Most of the discussion of Bennett Foddy’s new game, Getting Over It, maps approximately to how his work’s been discussed before, focusing on the wacky physics toy nature of it and its punishing difficulty. Less likely to come up, though it’s a prominent point in the in-game narration that accompanies your voyage up (and down, and down) the mountain of stuff that makes up the game’s setting, is exactly what all this stuff is. While some are his own models, many of the 3D objects that make up Getting Over It are made by others and imported. Foddy has also been pretty scrupulous about crediting the inspiration behind Getting Over It in discussions of the game, a 2007 game by freeware dev Jazzuo called Sexy Hiking. In this case, the occasionally jarring combination of clip art and found images to make up the game is even more apparent, as the simple, 2D face of the hiker is orbited by a low-poly representation of white-gloved hands clutching a hammer.
I feel like the reason this really interesting element of process and end aesthetic result isn’t talked about in the more mainstream game press interviews that have covered the game has something to do with the ire aimed at the “asset flip game,” which seems to come up as a new acceptable target for trashing after the demands to get rid of twine games, visual novels, trash games, alt games, art games, and various other “non game” things that for whatever reason are uploaded to platforms for selling games became too obviously reactionary in demographic. A lot of people I follow on Twitter who favor all of these other categories are really concerned about “asset flip games.” And maybe it’s not deliberate, not consciously saying “oh well if we talk about combining a bunch of assets together that will come across as being negative about a game that everyone is really enjoying,” but more a delineation that happens prior to even thinking about how the game is made… if I like this game, if Bennett Foddy made it, if it’s distributed in the Humble Bundle, etc. etc., then it’s implicitly excluded from even being considered “asset flip.”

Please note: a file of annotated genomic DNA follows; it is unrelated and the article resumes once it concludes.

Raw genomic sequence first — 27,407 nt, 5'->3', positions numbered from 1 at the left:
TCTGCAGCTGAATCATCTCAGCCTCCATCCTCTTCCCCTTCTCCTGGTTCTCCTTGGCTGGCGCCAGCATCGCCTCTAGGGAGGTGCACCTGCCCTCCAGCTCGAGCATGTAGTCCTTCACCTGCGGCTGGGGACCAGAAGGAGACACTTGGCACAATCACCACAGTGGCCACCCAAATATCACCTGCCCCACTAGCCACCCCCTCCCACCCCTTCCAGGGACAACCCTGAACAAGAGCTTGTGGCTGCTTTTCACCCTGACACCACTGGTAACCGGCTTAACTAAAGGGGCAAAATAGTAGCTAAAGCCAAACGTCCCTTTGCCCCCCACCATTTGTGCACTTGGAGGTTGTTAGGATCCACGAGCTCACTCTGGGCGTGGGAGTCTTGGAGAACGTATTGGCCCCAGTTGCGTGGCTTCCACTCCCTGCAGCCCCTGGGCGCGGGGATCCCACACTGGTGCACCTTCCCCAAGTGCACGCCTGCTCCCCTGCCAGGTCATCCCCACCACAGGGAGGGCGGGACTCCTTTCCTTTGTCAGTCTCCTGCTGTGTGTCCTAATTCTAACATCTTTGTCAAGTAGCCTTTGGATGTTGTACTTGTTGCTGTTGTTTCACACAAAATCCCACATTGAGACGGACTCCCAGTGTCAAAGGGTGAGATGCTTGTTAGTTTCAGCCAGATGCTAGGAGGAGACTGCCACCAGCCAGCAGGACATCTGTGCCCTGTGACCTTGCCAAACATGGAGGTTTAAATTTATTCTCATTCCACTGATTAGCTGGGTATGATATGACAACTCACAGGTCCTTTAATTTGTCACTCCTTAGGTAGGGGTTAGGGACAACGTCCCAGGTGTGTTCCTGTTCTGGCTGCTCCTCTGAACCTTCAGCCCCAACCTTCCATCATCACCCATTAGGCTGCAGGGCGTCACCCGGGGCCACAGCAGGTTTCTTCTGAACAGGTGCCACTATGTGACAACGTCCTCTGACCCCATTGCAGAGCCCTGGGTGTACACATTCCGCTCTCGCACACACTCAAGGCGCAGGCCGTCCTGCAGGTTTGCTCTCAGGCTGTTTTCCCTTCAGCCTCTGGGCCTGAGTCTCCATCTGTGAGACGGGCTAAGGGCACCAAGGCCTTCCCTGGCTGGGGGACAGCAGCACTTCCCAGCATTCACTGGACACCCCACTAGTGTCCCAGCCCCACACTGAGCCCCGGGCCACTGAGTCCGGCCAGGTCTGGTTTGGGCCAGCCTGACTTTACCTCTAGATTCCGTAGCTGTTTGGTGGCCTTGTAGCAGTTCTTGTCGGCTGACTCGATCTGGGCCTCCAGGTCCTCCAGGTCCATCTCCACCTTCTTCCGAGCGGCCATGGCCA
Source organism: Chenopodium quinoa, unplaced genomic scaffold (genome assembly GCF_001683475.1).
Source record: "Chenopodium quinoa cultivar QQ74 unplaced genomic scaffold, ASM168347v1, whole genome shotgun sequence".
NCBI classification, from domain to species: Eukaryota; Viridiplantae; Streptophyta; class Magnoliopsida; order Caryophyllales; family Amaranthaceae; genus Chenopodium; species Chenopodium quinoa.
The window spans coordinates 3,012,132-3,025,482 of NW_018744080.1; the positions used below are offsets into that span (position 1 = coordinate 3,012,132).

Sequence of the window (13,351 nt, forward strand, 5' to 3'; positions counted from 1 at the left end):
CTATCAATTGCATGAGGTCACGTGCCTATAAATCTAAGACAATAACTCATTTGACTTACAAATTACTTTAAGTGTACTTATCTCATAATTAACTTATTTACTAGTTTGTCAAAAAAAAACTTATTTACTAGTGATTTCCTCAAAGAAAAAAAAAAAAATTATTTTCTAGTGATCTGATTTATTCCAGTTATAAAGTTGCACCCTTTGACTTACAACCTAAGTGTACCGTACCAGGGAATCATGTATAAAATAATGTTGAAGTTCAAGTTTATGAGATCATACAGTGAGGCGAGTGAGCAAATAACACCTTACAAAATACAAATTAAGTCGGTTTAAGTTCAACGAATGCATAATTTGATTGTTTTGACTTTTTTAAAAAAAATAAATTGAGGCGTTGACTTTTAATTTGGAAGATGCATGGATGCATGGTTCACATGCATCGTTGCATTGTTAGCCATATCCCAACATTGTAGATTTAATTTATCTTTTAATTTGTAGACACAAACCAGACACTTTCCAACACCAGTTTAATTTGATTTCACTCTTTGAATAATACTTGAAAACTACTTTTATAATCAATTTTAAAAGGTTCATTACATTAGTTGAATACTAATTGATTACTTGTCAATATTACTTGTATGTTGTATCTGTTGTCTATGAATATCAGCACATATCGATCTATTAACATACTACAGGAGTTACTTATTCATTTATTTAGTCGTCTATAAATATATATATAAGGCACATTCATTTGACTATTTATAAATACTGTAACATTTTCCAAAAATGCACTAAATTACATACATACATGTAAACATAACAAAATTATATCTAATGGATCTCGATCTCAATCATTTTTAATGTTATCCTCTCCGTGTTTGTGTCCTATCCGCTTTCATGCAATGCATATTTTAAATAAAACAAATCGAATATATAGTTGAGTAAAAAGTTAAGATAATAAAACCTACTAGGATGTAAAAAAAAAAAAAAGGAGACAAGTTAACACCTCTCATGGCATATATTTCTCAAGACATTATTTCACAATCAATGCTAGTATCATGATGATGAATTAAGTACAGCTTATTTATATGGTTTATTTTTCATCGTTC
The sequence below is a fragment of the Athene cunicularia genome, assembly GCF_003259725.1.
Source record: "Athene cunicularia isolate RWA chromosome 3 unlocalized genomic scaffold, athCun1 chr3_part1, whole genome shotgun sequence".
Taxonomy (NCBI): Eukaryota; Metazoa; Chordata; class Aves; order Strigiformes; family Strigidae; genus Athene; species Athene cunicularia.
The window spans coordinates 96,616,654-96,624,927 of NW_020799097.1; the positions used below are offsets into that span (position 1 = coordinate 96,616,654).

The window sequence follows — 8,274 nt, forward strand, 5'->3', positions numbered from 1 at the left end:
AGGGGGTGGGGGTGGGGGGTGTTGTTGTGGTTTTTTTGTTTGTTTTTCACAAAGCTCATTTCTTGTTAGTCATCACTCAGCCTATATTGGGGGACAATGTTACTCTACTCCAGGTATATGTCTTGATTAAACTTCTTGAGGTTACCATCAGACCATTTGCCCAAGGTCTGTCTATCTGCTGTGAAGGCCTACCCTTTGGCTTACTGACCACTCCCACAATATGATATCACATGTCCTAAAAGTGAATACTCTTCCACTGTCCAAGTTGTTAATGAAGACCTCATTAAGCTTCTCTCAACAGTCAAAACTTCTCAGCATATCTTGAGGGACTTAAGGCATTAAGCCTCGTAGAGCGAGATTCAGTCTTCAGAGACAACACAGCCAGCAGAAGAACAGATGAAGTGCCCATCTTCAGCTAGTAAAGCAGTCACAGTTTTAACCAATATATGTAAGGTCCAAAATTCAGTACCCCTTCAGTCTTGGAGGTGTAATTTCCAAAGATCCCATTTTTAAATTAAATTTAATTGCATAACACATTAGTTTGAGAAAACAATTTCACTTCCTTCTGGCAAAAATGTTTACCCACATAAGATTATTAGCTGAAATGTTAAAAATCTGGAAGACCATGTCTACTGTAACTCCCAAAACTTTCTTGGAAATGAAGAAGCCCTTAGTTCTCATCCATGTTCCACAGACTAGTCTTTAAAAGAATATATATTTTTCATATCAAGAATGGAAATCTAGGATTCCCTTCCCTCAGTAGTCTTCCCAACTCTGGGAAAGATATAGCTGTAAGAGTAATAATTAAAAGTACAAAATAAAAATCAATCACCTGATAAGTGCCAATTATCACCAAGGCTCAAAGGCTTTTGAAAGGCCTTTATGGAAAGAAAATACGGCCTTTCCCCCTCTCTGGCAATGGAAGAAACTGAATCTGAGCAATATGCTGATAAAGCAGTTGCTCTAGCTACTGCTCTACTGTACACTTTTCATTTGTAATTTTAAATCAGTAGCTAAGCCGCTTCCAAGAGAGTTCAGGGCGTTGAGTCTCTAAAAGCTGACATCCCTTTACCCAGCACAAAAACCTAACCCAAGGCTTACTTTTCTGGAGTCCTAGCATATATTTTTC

Trying to come up with a stable definition of “asset flip” is harder than coming up with a stable definition of porn, in my opinion, because it’s inherently tied to the invisibility of process that goes into mainstream games which we all take for granted in essentially the same way as the invisible processes that go into constructing desire itself, except AAA games’ processes are also protected by byzantine DRM, proprietary software and IP law. The general feeling behind the term when people use it is that if they don’t like it, if it blocks their view of the games they already know they want to see, if it doesn’t present a certain aesthetic or live up to standards of visual coherency or polish set by international corporations, and/or if it doesn’t demonstrate a charged essence of “originality” or “intentionality” or “effort” that is shaped by primarily western, english-speaking world biases and presumptions about IP, piracy, and bootlegs as specifically located phenomena, then it is asset flip.
This kind of abandons the formal arguments which defined at least the public premise of ousting the previous genres of work — they were not really games because A Game Must Have (x, y, z) — but the underlying tension remains the same. Even if it’s less about formal definitions of Games As Such now, and we’ve come to be remarkably tolerant of visual novels and so on because they can be mined for techniques to make fuckable AAA characters seem marginally more human-like, mass products a smidgen less alienating, the fixation is still on games as a market, the image of games as a desirable cultural product, and who has access to shaping the nature of that desire and who can profit off of it. And in general the anxiety about asset flip games circles around how they are antithetical to the desires the Videogame Consumer is primed for.